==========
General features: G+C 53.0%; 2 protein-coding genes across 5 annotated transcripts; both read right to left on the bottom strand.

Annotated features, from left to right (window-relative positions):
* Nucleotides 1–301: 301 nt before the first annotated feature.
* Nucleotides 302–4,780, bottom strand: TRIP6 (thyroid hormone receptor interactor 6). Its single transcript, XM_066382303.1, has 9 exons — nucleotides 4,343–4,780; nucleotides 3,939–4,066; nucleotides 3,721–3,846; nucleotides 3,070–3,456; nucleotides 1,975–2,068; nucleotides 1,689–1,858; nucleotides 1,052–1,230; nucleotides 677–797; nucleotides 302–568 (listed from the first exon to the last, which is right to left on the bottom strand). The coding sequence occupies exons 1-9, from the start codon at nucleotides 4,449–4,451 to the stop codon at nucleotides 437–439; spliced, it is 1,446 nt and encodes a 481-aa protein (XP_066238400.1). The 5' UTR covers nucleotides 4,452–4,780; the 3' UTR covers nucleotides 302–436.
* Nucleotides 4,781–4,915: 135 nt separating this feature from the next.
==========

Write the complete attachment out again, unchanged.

General features: G+C 53.0%; 2 protein-coding genes across 5 annotated transcripts; both read right to left on the bottom strand.

Annotated features, from left to right (window-relative positions):
* Nucleotides 1–301: 301 nt before the first annotated feature.
* Nucleotides 302–4,780, bottom strand: TRIP6 (thyroid hormone receptor interactor 6). Its single transcript, XM_066382303.1, has 9 exons — nucleotides 4,343–4,780; nucleotides 3,939–4,066; nucleotides 3,721–3,846; nucleotides 3,070–3,456; nucleotides 1,975–2,068; nucleotides 1,689–1,858; nucleotides 1,052–1,230; nucleotides 677–797; nucleotides 302–568 (listed from the first exon to the last, which is right to left on the bottom strand). The coding sequence occupies exons 1-9, from the start codon at nucleotides 4,449–4,451 to the stop codon at nucleotides 437–439; spliced, it is 1,446 nt and encodes a 481-aa protein (XP_066238400.1). The 5' UTR covers nucleotides 4,452–4,780; the 3' UTR covers nucleotides 302–436.
* Nucleotides 4,781–4,915: 135 nt separating this feature from the next.